Step 3. Remove supply or return vent cover
Floor covers can typically be lifted up without the use of tools.
Wall covers usually have two screws holding them in place. Use a screwdriver to help you remove wall covers.
Step 4. Wash vent or register cover
Slip on the heavy-duty rubber gloves and use a cleaning rag dampened with the warm, soapy water to gently wipe away buildup from the cover. It is best to avoid harsh chemicals as those can cause damage.
Be sure to completely dry anything you wash to prevent mold and mildew growth.
- Don’t scrub painted covers; the paint may chip off.
- Protect your hands with gloves; edges may be sharp.
- Allow the cover to dry while you clean the duct itself.
Step 5. Vacuum inside of vent
Still wearing the heavy-duty rubber gloves, begin vacuuming all of the accessible inside surfaces.
Note: Some return registers have filters under the cover. If yours does, remove the filter to access the vent. While you’re at it, clean the filter (if washable) or replace it with a fresh one if disposable. Learn with our step-by-step guide.
Next, work the flexible hose with the brush attachment as far into the duct as you can without it getting stuck. You should be able to reach down a few feet, but do not force it. Carefully move the hose back and forth while vacuuming to reach as much of the interior as possible.
Note: If supplies or returns are located in the ceiling or high up on walls, a stepladder will be needed. A long vacuum hose will allow you to leave the vacuum on the floor while working. You can enlist the help of a friend to help you hold the vacuum or to spot you on the stepladder. If you are not comfortable with working on a stepladder or if you have high ceilings, leave the job to an professional.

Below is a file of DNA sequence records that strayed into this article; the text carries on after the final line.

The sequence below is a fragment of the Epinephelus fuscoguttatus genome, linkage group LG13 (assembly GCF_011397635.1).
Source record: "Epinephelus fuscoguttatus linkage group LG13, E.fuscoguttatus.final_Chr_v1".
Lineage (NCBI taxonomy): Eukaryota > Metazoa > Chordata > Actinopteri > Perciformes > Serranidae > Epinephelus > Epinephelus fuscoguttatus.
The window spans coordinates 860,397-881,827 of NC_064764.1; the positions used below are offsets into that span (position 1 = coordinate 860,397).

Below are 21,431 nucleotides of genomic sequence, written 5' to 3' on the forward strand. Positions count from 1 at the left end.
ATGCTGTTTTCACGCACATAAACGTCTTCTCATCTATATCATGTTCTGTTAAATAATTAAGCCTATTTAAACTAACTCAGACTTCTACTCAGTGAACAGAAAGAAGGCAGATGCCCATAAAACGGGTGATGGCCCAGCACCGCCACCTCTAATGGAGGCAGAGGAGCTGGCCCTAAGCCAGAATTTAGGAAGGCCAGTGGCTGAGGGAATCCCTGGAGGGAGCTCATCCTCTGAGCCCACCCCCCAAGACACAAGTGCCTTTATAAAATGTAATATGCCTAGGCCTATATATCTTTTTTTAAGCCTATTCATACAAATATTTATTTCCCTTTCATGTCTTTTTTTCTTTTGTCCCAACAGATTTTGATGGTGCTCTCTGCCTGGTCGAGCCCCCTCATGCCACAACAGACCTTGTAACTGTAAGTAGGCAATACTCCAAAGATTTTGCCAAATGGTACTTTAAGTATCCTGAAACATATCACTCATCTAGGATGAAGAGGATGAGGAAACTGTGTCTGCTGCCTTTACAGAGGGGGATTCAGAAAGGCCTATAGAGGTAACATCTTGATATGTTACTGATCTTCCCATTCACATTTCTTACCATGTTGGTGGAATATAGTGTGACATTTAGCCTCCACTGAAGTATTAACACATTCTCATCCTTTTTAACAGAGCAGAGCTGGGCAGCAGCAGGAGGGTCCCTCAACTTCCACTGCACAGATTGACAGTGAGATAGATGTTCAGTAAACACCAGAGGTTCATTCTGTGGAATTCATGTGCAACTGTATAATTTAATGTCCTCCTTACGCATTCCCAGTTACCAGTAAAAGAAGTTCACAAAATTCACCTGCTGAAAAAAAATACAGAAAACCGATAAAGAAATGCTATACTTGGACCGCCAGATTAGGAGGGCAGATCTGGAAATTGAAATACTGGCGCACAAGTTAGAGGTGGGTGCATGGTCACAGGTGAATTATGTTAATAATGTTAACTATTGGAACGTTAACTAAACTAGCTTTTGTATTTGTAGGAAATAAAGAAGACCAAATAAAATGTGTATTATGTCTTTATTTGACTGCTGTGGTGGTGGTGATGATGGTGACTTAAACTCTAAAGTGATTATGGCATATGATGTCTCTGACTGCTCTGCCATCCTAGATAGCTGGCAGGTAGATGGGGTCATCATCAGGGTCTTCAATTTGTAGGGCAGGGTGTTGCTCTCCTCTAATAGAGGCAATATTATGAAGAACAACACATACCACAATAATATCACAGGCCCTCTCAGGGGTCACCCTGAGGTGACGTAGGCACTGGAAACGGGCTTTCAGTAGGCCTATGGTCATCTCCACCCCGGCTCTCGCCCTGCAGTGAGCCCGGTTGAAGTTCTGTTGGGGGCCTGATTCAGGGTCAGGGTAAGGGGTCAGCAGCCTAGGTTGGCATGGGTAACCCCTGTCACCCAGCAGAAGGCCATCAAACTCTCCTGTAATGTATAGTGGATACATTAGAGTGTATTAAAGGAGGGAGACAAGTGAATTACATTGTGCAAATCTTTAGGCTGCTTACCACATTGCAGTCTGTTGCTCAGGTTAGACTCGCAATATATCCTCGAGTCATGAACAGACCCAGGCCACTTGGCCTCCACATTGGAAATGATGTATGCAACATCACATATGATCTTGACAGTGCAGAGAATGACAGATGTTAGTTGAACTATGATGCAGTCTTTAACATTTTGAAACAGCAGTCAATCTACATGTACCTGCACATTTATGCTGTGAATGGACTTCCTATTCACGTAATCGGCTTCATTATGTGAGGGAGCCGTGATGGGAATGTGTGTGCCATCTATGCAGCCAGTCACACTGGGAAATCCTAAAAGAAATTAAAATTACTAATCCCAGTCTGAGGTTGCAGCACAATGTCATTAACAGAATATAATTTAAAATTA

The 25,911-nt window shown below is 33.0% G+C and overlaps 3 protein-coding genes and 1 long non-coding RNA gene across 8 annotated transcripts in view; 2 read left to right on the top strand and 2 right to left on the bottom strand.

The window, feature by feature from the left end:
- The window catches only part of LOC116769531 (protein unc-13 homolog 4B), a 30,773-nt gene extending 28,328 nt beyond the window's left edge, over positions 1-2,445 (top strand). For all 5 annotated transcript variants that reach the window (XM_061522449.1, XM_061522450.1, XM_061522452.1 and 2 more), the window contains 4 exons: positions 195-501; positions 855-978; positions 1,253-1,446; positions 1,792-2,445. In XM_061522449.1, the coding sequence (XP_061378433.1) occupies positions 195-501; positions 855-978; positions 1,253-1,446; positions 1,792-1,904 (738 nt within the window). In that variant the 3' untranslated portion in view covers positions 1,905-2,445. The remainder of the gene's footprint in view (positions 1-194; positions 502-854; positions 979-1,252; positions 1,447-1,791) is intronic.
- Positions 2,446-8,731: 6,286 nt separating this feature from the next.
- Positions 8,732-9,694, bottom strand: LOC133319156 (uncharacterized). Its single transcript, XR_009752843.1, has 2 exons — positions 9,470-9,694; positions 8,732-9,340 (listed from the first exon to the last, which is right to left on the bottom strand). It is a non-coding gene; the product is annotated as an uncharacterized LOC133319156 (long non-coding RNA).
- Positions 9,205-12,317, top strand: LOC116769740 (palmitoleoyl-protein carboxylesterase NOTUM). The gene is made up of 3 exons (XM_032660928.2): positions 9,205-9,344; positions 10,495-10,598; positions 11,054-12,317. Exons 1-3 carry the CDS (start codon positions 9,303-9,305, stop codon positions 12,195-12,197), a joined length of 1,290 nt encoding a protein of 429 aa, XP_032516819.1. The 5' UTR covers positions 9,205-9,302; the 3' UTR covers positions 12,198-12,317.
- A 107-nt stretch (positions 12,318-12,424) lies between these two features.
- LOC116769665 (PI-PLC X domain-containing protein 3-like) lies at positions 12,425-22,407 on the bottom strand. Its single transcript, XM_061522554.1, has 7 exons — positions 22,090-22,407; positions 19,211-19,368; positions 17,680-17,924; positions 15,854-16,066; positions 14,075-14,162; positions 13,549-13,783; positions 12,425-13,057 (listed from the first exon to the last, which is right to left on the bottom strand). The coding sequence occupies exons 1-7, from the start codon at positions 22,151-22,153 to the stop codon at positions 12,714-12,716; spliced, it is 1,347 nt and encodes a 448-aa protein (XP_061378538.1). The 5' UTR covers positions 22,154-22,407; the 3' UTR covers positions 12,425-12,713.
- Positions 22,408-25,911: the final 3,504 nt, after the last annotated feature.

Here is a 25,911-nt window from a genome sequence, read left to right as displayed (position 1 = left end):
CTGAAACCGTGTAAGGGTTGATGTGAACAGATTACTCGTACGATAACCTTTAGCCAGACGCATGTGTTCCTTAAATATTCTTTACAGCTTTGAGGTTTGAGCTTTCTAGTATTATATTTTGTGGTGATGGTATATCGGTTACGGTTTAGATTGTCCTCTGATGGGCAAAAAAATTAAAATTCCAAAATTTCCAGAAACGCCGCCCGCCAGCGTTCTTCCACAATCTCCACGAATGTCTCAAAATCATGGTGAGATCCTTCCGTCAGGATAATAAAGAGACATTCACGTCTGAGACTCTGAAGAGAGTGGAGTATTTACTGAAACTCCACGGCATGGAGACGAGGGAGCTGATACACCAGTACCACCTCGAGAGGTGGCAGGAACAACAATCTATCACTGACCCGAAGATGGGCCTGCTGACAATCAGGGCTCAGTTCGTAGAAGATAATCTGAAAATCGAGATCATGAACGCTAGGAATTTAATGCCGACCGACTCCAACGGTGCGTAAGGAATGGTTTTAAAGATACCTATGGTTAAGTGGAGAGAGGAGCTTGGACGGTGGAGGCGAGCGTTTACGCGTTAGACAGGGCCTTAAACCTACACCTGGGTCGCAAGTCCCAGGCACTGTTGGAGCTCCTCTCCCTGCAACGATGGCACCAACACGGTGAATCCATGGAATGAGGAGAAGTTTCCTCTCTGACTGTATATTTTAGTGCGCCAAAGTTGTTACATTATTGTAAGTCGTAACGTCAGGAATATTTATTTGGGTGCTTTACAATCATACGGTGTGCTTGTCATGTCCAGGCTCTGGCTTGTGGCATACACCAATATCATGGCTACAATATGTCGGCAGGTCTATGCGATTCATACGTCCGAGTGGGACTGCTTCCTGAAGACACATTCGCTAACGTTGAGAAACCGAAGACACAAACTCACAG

Step 6. Wipe down inside of vent (optional)
Use the cleaning rag dampened with soapy water to wipe down the accessible areas of the ductwork.
Dry the cleaned areas well with a fresh rag. Mold or mildew could form if ductwork remains damp.
WARNING: Do not reach too deeply into the ductwork. Angles in the duct could cause your arm to become trapped.
Step 7. Replace cover
Once the cover is dry, replace it. Next, move on to the next supply or return.
Tip: Changing your furnace filter on a regular basis reduces the overall dust and debris that can accumulate in a furnace system. The filter in a furnace is used in both heating and cooling cycles.
Getting the most from professional air duct cleaning
If you decide to go with a professional cleaner, follow these tips for getting the job done right:
Beware of lowball offers. According to the National Air Duct Cleaners Association (NADCA), a reputable company will charge $400 to $1,000 to clean a typical 2,000-square-foot house. This should include cleaning not only the ductwork and any grilles or registers, but the blower motor, heat exchanger, evaporator coil, drain and pan, and replacement of filters. Get more tips on avoiding air duct cleaning scams.
Ask for evidence of any mold or contamination, and then ask to see evidence that the problem has been eliminated after the job is done. Many firms offer before and after video.
Select a company that complies with NADCA's air duct cleaning standards and, if your ducts are constructed of fiberglass duct board or insulated with fiberglass duct liner, with the North American Insulation Manufacturers Association's (NAIMA) recommendations.
Do your homework before allowing chemicals or sealants to be applied to your ductwork. Questions remain about the safety, effectiveness and overall desirability of sealants, and chemicals can sometimes cause adverse reactions. Visit the EPA’s air duct page for information about sealants and chemicals.
✓ Reviewed and approved by Repair.com expert Michael & Son Services.